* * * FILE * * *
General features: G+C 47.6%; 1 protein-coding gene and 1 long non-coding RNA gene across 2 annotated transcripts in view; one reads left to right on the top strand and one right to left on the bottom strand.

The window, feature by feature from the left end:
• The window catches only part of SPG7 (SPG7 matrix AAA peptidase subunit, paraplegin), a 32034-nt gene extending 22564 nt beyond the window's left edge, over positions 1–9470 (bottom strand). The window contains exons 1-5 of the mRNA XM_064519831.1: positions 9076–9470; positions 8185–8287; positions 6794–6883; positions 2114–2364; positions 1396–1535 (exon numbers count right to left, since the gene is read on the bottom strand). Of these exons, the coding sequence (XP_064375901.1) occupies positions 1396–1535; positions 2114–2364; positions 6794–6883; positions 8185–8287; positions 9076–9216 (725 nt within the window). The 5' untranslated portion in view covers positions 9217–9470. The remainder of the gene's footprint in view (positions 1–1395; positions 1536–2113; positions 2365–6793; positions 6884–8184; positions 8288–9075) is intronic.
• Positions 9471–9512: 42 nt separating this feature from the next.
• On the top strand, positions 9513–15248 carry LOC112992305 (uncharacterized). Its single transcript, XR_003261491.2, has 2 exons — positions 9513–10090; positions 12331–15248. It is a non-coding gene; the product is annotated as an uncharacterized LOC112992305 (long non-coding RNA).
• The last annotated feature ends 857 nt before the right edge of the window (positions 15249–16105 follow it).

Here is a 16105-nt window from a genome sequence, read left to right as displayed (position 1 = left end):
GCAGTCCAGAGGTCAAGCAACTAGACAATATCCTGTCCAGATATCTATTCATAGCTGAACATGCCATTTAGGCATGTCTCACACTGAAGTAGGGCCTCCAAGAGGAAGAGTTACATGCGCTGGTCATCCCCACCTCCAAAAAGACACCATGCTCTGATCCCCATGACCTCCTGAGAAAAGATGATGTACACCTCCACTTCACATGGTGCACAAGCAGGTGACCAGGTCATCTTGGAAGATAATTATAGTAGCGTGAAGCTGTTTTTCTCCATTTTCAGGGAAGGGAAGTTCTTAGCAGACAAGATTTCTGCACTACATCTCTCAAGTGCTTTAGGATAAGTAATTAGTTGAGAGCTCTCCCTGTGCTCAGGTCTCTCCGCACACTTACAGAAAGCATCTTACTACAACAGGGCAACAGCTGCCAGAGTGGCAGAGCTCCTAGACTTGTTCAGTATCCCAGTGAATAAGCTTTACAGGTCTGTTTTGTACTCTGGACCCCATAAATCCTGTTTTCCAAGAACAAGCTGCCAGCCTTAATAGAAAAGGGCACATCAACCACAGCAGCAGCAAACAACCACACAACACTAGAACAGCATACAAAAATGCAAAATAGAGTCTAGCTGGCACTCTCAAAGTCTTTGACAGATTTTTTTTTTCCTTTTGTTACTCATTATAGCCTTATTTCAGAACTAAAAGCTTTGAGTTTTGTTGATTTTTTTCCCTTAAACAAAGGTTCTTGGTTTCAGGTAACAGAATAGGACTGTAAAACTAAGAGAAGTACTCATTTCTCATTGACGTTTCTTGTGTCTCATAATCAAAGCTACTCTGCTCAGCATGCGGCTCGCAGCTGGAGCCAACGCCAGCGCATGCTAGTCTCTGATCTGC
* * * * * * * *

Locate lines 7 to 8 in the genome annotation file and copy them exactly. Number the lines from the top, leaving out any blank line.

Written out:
Here is a 16105-nt window from a genome sequence, read left to right as displayed (position 1 = left end):
GCAGTCCAGAGGTCAAGCAACTAGACAATATCCTGTCCAGATATCTATTCATAGCTGAACATGCCATTTAGGCATGTCTCACACTGAAGTAGGGCCTCCAAGAGGAAGAGTTACATGCGCTGGTCATCCCCACCTCCAAAAAGACACCATGCTCTGATCCCCATGACCTCCTGAGAAAAGATGATGTACACCTCCACTTCACATGGTGCACAAGCAGGTGACCAGGTCATCTTGGAAGATAATTATAGTAGCGTGAAGCTGTTTTTCTCCATTTTCAGGGAAGGGAAGTTCTTAGCAGACAAGATTTCTGCACTACATCTCTCAAGTGCTTTAGGATAAGTAATTAGTTGAGAGCTCTCCCTGTGCTCAGGTCTCTCCGCACACTTACAGAAAGCATCTTACTACAACAGGGCAACAGCTGCCAGAGTGGCAGAGCTCCTAGACTTGTTCAGTATCCCAGTGAATAAGCTTTACAGGTCTGTTTTGTACTCTGGACCCCATAAATCCTGTTTTCCAAGAACAAGCTGCCAGCCTTAATAGAAAAGGGCACATCAACCACAGCAGCAGCAAACAACCACACAACACTAGAACAGCATACAAAAATGCAAAATAGAGTCTAGCTGGCACTCTCAAAGTCTTTGACAGATTTTTTTTTTCCTTTTGTTACTCATTATAGCCTTATTTCAGAACTAAAAGCTTTGAGTTTTGTTGATTTTTTTCCCTTAAACAAAGGTTCTTGGTTTCAGGTAACAGAATAGGACTGTAAAACTAAGAGAAGTACTCATTTCTCATTGACGTTTCTTGTGTCTCATAATCAAAGCTACTCTGCTCAGCATGCGGCTCGCAGCTGGAGCCAACGCCAGCGCATGCTAGTCTCTGATCTGC